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About health and safety representatives and consultation

The Occupational Health and Safety Act 2004 (OHS Act) recognises the important role health and safety representatives (HSRs) play in representing the health and safety interests of employees. HSRs have been an important feature of occupational health and safety (OHS) in Victoria since 1985 and it is widely acknowledged that HSRs can make a real difference in having health and safety issues addressed and help achieve better health and safety outcomes.

WorkSafe strongly believes in the importance of the role of HSRs, and actively encourages all Victorian businesses to establish designated work groups and support the election of HSRs.

Health and safety in the workplace matters to everyone, and WorkSafe encourages all employers, HSRs, employees and their families to regularly talk about it and then act to improve safety in their workplace.

What is a HSR?

A HSR is an employee who has been elected by the members of their Designated Work Group (DWG) to represent them, providing a way for their views and concerns about health and safety to be heard by their employer. The following documents provide more information on the role of HSRs:

Why have HSRs?

Research shows that when employees have input into health and safety, workplaces have better health and safety outcomes. This means fewer workplace incidents and injuries.

How to become a HSR

HSRs are elected by employees who are members of their Designated Work Group (DWG).

Designated work groups

A Designated Work Group (DWG) is an agreed or determined grouping of employees who share similar workplace health and safety interests and conditions. A DWG may be made up of employees in one or more workplaces operated by a single employer or employees of multiple employers at one or more workplaces. There can be more than one DWG in a workplace. .

A health and safety representative(s) (HSR) is a person who has been elected by the members of his or her DWG to represent their occupational health and safety (OHS) issues, concerns and interests.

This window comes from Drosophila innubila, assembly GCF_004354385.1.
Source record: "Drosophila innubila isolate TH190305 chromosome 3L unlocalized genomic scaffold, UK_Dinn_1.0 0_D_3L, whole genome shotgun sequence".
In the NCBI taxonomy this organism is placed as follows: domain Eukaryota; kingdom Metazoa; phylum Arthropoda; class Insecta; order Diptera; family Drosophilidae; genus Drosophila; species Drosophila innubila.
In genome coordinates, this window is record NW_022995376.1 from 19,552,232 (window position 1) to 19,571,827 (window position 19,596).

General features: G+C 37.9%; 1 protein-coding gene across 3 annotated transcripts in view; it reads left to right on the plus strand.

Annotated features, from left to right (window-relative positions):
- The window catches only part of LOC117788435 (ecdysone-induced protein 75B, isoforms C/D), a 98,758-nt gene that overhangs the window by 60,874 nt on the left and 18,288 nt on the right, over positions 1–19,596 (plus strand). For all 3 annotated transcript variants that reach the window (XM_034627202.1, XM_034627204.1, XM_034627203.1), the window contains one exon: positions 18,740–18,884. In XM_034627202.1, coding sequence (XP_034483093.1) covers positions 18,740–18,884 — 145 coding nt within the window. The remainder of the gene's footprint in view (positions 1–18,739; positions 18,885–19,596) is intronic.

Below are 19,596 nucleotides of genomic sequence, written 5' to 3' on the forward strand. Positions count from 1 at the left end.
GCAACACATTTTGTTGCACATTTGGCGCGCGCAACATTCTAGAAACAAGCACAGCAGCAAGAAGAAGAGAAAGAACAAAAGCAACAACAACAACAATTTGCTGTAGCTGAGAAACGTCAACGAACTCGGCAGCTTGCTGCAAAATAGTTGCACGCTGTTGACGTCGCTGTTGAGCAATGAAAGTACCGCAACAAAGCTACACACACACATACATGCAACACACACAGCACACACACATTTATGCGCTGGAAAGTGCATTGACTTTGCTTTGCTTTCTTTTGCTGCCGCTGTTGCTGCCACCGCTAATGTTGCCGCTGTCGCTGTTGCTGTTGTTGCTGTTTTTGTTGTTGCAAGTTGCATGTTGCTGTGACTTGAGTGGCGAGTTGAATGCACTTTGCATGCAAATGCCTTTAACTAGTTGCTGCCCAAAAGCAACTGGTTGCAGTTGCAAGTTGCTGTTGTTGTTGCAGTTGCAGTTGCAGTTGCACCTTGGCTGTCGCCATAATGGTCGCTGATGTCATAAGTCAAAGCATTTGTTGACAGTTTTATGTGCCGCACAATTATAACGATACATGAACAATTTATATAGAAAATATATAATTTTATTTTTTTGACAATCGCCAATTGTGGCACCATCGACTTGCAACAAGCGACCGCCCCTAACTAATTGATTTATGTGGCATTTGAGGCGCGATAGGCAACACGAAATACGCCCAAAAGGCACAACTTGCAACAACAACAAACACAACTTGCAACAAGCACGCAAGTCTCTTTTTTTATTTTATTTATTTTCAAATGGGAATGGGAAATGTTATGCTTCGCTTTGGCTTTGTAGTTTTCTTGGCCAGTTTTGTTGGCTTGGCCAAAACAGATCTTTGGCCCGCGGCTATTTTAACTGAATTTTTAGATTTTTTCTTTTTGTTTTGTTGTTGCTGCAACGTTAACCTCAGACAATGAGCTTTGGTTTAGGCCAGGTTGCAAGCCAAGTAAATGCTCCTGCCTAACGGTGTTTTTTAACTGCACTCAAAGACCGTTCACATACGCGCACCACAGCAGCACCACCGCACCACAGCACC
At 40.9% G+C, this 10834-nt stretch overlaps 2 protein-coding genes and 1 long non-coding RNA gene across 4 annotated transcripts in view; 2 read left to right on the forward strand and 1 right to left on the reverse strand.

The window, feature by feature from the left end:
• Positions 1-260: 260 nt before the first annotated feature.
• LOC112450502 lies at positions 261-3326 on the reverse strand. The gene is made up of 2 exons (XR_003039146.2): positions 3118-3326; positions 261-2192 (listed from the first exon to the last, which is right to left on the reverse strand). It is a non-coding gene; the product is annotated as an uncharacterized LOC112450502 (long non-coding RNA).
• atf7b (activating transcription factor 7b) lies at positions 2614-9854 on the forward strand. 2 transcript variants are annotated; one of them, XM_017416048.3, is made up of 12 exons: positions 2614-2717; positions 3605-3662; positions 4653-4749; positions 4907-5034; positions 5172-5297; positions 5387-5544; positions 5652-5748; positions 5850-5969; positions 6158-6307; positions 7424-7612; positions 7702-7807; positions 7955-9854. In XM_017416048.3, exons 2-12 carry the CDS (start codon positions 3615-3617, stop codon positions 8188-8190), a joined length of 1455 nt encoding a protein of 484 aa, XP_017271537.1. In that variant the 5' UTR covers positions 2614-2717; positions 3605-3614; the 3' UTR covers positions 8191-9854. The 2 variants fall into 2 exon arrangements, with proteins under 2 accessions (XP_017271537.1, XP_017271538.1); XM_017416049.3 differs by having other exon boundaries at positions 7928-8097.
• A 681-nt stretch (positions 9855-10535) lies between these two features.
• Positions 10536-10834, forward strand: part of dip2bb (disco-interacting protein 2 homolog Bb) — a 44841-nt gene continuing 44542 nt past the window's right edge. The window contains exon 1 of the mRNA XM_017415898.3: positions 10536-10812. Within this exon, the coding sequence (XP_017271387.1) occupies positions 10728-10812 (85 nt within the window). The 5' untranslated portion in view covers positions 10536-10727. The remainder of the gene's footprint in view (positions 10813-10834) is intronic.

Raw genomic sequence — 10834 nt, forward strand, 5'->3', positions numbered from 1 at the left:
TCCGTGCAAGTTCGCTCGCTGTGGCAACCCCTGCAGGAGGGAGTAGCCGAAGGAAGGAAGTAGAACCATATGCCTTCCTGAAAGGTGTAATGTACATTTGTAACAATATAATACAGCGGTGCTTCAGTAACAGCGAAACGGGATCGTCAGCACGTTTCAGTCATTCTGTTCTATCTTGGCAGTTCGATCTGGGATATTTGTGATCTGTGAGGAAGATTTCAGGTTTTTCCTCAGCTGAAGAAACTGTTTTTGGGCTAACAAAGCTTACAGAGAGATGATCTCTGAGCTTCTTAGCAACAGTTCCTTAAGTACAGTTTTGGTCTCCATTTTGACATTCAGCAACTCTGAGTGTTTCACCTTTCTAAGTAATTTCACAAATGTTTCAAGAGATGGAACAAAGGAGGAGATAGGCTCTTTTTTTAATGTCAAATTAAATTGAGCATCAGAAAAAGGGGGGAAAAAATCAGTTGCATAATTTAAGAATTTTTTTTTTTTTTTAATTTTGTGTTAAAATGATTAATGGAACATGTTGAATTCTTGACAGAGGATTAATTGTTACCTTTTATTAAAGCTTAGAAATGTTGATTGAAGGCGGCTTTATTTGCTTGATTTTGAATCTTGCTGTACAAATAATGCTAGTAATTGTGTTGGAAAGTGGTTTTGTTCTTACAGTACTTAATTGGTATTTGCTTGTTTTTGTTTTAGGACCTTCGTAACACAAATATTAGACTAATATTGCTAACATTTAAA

Electing HSRs

HSRs are elected by their DWG to represent them in health and safety matters. For more information:


A safe workplace is more easily achieved when employers and HSRs regularly talk to each other about potential problems, and work together to find solutions.

Consulting with HSRs

The law requires employers to consult with employees on OHS matters affecting them, and where a HSR exists, consultation must involve the HSR (with or without the employees being involved directly). An employer telling the HSR what will happen after a decision is made is not consultation.

The matters an employer must consult on are:

  • identifying and assessing hazards or risks to health and safety in the workplace;
  • making decisions to control risks to health and safety in the workplace;
  • changes proposed to be implemented that may affect the health and safety of employees;
  • policies and procedures proposed to be introduced; and
  • making decisions about facilities for the welfare of employees.

Therefore in consulting with a HSR an employer must:

  • Share information with the HSR about the OHS matter.
    This information should be provided in a timely way so that the HSR has adequate time to consider the matter.
  • Give the HSR a reasonable opportunity to express their views about the matter.
    HSRs should be encouraged to ask questions, raise concerns, propose options, make recommendations and be part of the problem-solving process.
  • Take the HSR's views into account.
    The views, suggestions and concerns of the HSR must be taken into account by the employer before a final decision is made.
  • Meet with the HSR to consult about the matter.
    The employer can invite the HSR to meet with them to consult about the matter, or the HSR can request a meeting with the employer.
While employers, HSRs and employees should aim to reach agreement as a result of consultation, agreement is not a required outcome of the OHS Act. The employer is still ultimately responsible for making decisions about health and safety and controlling risk so far as is reasonably practicable.

More information on:

  • what matters employers must consult about
  • who must be consulted (including how to involve HSRs in consultation)
  • what consultation involves
  • different ways that consultation can occur, and
  • developing procedures for consulting on health and safety and on other health and safety procedures is available in the following publications:

Further information and support for HSRs is also available by calling the WorkSafe Advisory Service on 1800 136 089 or (03) 9641 1444 or email: